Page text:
It may surprise you to learn that even before Royce wrote his paper there were people who were working in a completely different way — using Iterative and Incremental Development (IDD). A paper written by Larman & Basili found traces of IID, that were "indistinguishable from XP", from as far back as 1958!
The problem with the waterfall approach is that at each stage people would spend weeks (or months) preparing detailed documents before passing them on to the team responsible for the next stage. Building software the same way you'd build a bridge or a skyscraper. It could be years before the first line of code was written, by which time requirements and priorities had often changed.
Most of the requirements that were discussed in detail were not delivered in the way that they had originally been envisaged. In fact, many never got delivered at all.
This was hugely wasteful, both in terms of the cost of delay, and the time spent analysing and specifying features that would never see the light of day.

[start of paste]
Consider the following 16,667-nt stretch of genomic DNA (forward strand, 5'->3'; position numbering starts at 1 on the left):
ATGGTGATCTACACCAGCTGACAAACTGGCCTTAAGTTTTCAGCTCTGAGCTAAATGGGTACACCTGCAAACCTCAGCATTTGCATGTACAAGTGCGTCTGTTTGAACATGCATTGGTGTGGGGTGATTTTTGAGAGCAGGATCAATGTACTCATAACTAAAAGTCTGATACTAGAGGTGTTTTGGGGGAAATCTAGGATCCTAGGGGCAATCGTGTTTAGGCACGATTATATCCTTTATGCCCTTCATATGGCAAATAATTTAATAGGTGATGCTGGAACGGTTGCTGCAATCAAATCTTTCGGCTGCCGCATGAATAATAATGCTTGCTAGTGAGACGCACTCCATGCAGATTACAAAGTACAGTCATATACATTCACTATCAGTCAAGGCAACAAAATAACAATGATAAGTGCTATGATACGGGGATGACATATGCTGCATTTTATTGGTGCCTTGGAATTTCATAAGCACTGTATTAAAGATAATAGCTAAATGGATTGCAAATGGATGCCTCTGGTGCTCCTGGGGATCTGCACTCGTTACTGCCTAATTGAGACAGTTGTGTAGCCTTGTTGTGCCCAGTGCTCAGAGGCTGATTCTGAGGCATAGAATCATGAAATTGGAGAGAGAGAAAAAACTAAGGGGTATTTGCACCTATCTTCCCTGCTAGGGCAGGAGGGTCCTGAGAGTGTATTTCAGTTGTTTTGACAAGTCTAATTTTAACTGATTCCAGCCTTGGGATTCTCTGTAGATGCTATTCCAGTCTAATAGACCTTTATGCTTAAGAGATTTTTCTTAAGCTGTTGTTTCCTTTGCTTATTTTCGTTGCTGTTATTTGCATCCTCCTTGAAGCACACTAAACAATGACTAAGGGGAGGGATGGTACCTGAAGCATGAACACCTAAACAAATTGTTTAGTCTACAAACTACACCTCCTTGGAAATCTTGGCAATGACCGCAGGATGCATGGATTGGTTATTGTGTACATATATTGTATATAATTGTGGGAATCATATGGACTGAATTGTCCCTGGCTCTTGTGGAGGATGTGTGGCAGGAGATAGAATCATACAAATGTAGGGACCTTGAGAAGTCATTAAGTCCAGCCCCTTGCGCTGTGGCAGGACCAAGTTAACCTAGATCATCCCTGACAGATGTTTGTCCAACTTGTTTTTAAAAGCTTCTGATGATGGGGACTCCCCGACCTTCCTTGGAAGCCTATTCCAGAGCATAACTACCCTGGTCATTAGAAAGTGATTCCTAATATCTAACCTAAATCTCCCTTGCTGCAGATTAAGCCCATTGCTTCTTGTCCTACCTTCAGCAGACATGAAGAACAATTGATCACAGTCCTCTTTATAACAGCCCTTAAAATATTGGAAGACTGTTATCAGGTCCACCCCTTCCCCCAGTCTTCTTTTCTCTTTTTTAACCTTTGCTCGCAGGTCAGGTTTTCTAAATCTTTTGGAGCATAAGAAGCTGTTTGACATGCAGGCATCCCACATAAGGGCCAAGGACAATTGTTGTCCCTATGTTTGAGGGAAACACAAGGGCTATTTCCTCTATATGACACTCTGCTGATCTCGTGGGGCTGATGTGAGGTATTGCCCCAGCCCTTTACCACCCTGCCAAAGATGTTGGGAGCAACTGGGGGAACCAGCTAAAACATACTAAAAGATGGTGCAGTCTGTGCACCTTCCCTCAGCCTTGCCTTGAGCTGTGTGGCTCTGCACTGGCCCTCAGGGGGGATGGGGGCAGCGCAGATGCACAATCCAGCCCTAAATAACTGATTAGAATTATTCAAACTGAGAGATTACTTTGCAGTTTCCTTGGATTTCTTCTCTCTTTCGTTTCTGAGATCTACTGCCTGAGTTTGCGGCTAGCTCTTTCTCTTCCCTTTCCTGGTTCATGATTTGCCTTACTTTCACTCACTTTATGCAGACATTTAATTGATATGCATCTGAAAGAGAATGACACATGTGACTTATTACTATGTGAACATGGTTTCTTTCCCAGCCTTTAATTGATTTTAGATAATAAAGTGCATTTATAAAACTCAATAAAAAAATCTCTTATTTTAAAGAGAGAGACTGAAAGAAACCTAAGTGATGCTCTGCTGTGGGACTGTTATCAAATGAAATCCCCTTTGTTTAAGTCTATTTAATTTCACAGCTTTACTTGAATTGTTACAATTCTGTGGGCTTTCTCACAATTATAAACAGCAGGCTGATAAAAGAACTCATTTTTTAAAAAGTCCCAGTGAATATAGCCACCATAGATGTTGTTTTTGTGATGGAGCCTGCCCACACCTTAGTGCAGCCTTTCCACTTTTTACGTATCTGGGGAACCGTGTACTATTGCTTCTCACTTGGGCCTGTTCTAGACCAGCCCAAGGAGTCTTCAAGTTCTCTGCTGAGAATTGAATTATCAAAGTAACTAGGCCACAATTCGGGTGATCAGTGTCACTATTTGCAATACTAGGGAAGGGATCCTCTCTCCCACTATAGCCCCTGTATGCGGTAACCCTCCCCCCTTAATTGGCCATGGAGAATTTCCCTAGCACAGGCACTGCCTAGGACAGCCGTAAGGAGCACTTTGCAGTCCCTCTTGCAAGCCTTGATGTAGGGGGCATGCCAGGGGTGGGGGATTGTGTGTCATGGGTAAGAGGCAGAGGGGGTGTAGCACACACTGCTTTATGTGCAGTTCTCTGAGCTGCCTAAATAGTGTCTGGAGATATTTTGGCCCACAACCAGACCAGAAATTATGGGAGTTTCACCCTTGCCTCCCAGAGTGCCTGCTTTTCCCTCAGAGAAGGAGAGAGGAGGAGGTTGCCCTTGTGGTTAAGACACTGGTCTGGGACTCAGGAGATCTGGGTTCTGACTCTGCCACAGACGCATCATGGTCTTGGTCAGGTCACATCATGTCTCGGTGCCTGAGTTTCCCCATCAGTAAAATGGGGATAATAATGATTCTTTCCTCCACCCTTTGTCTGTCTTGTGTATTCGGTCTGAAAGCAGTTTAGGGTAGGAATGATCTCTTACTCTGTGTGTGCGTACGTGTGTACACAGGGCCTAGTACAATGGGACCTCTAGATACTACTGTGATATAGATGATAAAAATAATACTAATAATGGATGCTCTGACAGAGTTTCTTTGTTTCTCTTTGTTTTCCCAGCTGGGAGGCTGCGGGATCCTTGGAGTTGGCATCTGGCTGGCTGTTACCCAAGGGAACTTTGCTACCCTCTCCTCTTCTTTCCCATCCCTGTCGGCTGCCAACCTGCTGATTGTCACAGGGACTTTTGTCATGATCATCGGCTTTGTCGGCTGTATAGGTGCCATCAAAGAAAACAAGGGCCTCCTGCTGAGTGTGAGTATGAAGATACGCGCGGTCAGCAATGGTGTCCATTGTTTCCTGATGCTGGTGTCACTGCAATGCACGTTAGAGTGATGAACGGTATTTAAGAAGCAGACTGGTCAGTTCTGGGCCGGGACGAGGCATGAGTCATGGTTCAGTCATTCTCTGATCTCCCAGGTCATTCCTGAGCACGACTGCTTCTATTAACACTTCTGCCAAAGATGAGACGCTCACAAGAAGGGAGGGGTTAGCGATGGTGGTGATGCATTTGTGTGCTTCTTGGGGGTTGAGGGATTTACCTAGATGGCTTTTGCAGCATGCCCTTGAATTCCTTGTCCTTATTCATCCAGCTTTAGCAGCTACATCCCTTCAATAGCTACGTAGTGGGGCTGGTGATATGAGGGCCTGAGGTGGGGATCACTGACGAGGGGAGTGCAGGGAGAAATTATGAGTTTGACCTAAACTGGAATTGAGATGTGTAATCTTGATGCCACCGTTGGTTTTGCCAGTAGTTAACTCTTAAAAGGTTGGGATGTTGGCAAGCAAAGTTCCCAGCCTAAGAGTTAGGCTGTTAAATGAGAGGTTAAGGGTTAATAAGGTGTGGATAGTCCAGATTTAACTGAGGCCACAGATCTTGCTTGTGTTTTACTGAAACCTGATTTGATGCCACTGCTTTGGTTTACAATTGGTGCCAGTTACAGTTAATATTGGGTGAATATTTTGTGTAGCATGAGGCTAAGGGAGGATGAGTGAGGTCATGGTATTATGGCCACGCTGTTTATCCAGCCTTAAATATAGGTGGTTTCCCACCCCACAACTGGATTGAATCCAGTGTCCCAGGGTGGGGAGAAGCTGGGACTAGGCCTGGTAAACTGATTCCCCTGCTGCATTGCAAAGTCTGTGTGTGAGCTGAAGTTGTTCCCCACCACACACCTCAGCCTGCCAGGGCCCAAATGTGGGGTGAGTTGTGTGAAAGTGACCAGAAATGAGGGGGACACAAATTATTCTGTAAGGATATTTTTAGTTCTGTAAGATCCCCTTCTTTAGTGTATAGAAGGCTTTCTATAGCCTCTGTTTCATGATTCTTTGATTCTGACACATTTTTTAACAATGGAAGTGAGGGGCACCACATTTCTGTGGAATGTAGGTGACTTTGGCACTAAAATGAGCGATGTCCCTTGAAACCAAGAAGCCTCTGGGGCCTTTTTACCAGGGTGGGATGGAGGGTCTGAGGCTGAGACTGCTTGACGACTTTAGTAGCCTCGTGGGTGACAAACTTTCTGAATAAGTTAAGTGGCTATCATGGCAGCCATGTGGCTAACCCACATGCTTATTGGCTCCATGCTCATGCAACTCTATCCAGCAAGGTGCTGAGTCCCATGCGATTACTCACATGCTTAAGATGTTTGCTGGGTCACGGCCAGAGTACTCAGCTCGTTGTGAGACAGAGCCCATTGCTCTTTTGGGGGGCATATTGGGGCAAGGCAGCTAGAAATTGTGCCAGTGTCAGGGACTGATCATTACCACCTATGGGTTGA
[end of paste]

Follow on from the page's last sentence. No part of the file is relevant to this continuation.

The risks associated with waterfall development have been known about for a long time. Iterative and incremental approaches – that mitigate those risks – are not a recent development, though it's only recently that they've become mainstream.
What are stories for?
Fast forward a few decades, and we find a handful of experienced programmers determined to tackle the fact that the waterfall approach led to significant waste.
These consultants were breaking the mould, coming up with their own practices and methodologies aimed at minimising the waste inherent in spending time doing detailed design work prematurely. Instead, they suggested working in an incremental and iterative fashion, deferring detailed design work until it was clear that the functionality was about to be delivered. Collectively, these became known as lightweight methodologies.
One of these methodologies was called eXtreme Programming (XP).
The XP folk created the concept of a story as a "placeholder for a conversation". This allowed them to do high-level decomposition of the work that needed to be done (stories), while accepting that more detailed analysis (conversations) would be needed before implementation started.
Another popular methodology at the time was Scrum. The Scrum Guide doesn't mention stories, but includes a concept that embraces them, called the Product Backlog Item (PBI). Each PBI represents some functionality that can be prioritised by the Product Owner. Scrum is not prescriptive about what format a PBI should take, although they are often represented as stories.